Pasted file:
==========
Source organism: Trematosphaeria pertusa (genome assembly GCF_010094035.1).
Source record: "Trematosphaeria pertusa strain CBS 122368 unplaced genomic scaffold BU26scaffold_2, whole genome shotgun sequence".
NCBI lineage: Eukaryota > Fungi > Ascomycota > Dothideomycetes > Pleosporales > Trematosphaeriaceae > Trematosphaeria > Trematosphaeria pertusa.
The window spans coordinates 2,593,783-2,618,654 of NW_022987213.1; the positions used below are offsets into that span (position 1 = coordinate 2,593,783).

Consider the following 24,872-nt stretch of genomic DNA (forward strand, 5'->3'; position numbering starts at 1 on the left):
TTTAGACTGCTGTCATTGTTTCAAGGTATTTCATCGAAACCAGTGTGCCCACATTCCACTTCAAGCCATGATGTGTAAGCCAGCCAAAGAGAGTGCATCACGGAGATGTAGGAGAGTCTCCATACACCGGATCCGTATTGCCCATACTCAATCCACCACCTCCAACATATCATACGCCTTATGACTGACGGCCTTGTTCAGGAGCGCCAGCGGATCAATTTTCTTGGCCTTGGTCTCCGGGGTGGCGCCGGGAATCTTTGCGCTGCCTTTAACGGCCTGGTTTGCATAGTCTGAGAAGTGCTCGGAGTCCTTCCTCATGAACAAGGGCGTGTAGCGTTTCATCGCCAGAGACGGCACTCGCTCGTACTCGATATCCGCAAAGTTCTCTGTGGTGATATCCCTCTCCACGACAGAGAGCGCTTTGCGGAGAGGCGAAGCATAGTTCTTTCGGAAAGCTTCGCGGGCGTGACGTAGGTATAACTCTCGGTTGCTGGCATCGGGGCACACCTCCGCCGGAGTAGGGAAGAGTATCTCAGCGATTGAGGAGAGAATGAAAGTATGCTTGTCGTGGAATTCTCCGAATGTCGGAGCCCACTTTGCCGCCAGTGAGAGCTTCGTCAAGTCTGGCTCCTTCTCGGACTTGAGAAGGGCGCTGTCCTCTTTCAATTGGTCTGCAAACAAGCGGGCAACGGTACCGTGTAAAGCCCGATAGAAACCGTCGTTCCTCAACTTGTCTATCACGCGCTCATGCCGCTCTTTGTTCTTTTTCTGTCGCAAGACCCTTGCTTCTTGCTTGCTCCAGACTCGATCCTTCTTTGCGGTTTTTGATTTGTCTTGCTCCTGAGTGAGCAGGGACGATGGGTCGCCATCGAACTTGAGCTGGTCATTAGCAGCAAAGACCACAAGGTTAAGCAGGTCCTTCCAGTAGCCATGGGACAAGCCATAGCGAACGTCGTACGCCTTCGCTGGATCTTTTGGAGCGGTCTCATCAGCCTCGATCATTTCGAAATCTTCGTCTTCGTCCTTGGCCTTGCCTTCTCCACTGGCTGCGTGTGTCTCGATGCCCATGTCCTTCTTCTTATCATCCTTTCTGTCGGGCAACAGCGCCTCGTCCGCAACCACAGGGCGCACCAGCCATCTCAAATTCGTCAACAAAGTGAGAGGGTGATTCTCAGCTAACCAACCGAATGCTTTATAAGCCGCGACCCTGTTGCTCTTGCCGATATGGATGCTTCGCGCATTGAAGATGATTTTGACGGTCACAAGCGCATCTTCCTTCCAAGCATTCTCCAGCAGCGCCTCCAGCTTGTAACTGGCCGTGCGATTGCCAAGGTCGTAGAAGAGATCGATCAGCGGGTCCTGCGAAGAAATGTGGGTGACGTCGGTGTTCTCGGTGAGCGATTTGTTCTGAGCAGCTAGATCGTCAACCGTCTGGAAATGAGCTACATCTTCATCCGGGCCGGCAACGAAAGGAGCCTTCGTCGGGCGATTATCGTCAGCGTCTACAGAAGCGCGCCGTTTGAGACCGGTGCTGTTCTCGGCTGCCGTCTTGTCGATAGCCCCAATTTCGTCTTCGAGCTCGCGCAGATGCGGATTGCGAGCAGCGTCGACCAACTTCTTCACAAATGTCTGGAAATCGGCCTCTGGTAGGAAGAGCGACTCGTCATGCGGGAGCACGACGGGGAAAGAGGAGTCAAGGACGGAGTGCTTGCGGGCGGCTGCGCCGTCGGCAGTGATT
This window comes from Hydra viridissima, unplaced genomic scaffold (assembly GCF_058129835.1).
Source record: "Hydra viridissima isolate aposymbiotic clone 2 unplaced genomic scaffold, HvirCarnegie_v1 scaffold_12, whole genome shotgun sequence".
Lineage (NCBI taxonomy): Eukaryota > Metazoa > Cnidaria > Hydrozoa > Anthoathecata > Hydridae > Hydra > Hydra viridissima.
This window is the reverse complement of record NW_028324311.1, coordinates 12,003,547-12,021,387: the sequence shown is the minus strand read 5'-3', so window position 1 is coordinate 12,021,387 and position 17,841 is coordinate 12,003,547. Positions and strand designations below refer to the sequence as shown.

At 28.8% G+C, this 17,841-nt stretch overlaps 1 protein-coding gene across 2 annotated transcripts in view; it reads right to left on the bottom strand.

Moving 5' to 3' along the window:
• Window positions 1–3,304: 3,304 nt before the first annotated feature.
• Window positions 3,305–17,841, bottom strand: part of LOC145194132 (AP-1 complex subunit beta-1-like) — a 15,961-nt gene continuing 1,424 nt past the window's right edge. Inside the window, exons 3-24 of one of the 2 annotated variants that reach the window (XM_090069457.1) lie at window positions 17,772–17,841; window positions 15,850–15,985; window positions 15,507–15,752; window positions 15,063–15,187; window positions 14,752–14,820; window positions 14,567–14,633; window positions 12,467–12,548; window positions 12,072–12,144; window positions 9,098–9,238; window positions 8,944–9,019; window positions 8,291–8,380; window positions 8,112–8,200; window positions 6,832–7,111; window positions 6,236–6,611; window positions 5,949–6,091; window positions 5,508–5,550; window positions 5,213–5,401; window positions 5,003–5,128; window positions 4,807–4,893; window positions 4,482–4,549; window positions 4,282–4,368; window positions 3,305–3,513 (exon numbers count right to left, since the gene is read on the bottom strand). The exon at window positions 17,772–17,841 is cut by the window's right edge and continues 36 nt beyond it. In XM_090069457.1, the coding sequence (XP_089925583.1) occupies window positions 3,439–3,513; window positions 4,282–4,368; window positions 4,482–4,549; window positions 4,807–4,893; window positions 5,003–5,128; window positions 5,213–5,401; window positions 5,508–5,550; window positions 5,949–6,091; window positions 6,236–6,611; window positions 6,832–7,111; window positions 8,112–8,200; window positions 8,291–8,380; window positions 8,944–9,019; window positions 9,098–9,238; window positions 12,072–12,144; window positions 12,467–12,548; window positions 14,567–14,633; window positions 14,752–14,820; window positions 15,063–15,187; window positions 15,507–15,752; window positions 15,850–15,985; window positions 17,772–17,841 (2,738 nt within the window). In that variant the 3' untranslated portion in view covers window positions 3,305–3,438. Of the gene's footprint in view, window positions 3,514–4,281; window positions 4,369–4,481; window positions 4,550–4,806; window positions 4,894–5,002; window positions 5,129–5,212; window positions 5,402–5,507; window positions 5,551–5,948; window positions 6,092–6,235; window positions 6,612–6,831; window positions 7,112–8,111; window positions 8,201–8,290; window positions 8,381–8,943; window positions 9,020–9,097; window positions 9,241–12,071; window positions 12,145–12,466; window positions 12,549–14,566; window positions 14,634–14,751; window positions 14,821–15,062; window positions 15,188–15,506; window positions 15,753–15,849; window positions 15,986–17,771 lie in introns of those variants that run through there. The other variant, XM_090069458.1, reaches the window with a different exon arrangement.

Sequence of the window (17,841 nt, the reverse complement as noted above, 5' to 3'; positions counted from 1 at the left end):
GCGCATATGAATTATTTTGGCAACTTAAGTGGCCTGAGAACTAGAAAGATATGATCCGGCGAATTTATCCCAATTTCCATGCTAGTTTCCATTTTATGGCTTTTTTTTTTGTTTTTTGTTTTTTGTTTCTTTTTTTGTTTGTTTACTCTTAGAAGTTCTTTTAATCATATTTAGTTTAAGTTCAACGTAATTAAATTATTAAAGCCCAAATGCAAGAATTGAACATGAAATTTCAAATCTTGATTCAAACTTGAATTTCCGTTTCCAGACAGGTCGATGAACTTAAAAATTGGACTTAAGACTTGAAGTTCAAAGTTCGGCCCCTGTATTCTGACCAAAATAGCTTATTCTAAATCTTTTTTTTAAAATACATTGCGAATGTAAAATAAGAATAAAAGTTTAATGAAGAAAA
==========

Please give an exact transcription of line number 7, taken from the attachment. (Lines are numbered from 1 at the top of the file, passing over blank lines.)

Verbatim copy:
This window comes from Hydra viridissima, unplaced genomic scaffold (assembly GCF_058129835.1).